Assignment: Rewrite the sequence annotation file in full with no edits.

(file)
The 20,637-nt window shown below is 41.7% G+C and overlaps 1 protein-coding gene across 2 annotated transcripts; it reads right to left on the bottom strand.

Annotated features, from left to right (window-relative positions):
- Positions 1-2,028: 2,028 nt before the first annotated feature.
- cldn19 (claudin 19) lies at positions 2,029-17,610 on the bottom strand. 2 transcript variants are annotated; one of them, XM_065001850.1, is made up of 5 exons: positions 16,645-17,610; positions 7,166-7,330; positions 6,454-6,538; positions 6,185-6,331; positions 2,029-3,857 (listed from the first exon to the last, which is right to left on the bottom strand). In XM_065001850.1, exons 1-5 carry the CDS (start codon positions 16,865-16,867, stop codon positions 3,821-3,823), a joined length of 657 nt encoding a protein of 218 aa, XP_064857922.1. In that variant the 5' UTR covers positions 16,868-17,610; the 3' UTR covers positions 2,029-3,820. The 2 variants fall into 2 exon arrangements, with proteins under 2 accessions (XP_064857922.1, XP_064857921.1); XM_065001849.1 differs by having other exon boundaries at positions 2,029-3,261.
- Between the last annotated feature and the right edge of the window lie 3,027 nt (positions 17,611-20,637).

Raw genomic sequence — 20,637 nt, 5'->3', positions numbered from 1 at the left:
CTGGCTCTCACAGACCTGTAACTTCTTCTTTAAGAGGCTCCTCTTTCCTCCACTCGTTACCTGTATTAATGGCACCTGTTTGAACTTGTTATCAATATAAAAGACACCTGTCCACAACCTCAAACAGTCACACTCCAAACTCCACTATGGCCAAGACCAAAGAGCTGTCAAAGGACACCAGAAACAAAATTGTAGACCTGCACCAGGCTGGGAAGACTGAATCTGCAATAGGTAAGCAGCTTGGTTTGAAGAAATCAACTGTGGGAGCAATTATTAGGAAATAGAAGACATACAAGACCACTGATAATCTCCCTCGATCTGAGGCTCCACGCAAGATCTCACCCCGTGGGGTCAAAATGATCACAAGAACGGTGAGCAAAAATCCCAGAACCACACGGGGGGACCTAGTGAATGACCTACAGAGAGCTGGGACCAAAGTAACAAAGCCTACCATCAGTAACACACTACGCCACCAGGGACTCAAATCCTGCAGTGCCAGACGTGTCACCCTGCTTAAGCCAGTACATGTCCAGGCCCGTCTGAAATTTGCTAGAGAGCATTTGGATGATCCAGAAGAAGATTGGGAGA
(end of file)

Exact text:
The 20,637-nt window shown below is 41.7% G+C and overlaps 1 protein-coding gene across 2 annotated transcripts; it reads right to left on the bottom strand.

Annotated features, from left to right (window-relative positions):
- Positions 1-2,028: 2,028 nt before the first annotated feature.
- cldn19 (claudin 19) lies at positions 2,029-17,610 on the bottom strand. 2 transcript variants are annotated; one of them, XM_065001850.1, is made up of 5 exons: positions 16,645-17,610; positions 7,166-7,330; positions 6,454-6,538; positions 6,185-6,331; positions 2,029-3,857 (listed from the first exon to the last, which is right to left on the bottom strand). In XM_065001850.1, exons 1-5 carry the CDS (start codon positions 16,865-16,867, stop codon positions 3,821-3,823), a joined length of 657 nt encoding a protein of 218 aa, XP_064857922.1. In that variant the 5' UTR covers positions 16,868-17,610; the 3' UTR covers positions 2,029-3,820. The 2 variants fall into 2 exon arrangements, with proteins under 2 accessions (XP_064857922.1, XP_064857921.1); XM_065001849.1 differs by having other exon boundaries at positions 2,029-3,261.
- Between the last annotated feature and the right edge of the window lie 3,027 nt (positions 17,611-20,637).

Raw genomic sequence — 20,637 nt, 5'->3', positions numbered from 1 at the left:
CTGGCTCTCACAGACCTGTAACTTCTTCTTTAAGAGGCTCCTCTTTCCTCCACTCGTTACCTGTATTAATGGCACCTGTTTGAACTTGTTATCAATATAAAAGACACCTGTCCACAACCTCAAACAGTCACACTCCAAACTCCACTATGGCCAAGACCAAAGAGCTGTCAAAGGACACCAGAAACAAAATTGTAGACCTGCACCAGGCTGGGAAGACTGAATCTGCAATAGGTAAGCAGCTTGGTTTGAAGAAATCAACTGTGGGAGCAATTATTAGGAAATAGAAGACATACAAGACCACTGATAATCTCCCTCGATCTGAGGCTCCACGCAAGATCTCACCCCGTGGGGTCAAAATGATCACAAGAACGGTGAGCAAAAATCCCAGAACCACACGGGGGGACCTAGTGAATGACCTACAGAGAGCTGGGACCAAAGTAACAAAGCCTACCATCAGTAACACACTACGCCACCAGGGACTCAAATCCTGCAGTGCCAGACGTGTCACCCTGCTTAAGCCAGTACATGTCCAGGCCCGTCTGAAATTTGCTAGAGAGCATTTGGATGATCCAGAAGAAGATTGGGAGA